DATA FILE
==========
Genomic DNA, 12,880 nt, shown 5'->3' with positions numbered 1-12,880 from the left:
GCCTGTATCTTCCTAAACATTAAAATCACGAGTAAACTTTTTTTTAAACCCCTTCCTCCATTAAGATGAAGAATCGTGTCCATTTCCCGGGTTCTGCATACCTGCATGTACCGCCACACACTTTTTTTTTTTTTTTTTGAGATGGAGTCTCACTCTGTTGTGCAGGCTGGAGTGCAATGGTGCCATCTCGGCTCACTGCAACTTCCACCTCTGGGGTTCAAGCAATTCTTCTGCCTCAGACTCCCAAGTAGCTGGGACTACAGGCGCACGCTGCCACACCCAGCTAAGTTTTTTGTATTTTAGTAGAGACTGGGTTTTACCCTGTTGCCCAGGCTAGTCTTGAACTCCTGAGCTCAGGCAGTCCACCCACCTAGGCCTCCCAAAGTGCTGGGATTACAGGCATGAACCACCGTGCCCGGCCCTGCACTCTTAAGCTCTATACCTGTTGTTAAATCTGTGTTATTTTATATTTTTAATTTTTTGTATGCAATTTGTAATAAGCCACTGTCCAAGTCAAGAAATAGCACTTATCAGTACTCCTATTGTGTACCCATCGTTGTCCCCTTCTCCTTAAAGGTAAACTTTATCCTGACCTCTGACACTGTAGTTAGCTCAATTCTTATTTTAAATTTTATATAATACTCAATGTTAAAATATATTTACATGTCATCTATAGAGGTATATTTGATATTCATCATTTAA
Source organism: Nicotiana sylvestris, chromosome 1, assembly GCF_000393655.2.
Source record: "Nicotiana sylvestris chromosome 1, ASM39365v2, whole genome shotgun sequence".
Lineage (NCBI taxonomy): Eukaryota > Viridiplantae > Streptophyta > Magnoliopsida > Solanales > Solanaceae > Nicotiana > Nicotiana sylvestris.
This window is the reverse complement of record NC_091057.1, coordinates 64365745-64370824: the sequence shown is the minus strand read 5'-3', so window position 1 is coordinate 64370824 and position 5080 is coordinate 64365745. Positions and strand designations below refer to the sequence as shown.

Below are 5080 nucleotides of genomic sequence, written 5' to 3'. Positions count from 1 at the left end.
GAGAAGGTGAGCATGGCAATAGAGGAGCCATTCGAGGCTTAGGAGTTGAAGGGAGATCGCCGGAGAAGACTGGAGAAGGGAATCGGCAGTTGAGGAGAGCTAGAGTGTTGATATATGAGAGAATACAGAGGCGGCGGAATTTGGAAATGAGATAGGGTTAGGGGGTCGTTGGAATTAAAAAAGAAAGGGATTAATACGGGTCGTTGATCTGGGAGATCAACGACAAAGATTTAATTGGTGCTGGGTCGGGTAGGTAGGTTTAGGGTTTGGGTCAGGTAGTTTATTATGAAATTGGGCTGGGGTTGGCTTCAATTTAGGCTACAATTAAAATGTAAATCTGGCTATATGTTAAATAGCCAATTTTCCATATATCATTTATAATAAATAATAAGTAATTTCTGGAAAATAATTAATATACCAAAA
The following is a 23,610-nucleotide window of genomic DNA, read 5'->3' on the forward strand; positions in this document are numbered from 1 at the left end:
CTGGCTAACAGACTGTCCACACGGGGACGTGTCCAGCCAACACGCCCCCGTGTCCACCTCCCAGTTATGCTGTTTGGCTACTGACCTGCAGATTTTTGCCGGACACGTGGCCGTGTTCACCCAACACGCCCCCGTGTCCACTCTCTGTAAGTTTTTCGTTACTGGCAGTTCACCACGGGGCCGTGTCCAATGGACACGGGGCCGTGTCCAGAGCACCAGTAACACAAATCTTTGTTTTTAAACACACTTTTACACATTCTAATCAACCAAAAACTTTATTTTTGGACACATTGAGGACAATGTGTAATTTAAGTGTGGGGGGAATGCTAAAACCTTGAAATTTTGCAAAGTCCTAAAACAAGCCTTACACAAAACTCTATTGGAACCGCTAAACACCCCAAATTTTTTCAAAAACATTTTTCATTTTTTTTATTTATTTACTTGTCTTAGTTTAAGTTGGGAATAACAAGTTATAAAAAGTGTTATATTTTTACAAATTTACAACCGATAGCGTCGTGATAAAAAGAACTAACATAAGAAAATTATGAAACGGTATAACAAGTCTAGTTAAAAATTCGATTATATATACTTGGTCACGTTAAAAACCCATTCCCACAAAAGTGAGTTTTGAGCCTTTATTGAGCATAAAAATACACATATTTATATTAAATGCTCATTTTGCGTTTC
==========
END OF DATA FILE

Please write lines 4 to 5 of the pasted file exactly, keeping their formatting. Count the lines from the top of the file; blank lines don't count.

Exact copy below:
Source record: "Nicotiana sylvestris chromosome 1, ASM39365v2, whole genome shotgun sequence".
Lineage (NCBI taxonomy): Eukaryota > Viridiplantae > Streptophyta > Magnoliopsida > Solanales > Solanaceae > Nicotiana > Nicotiana sylvestris.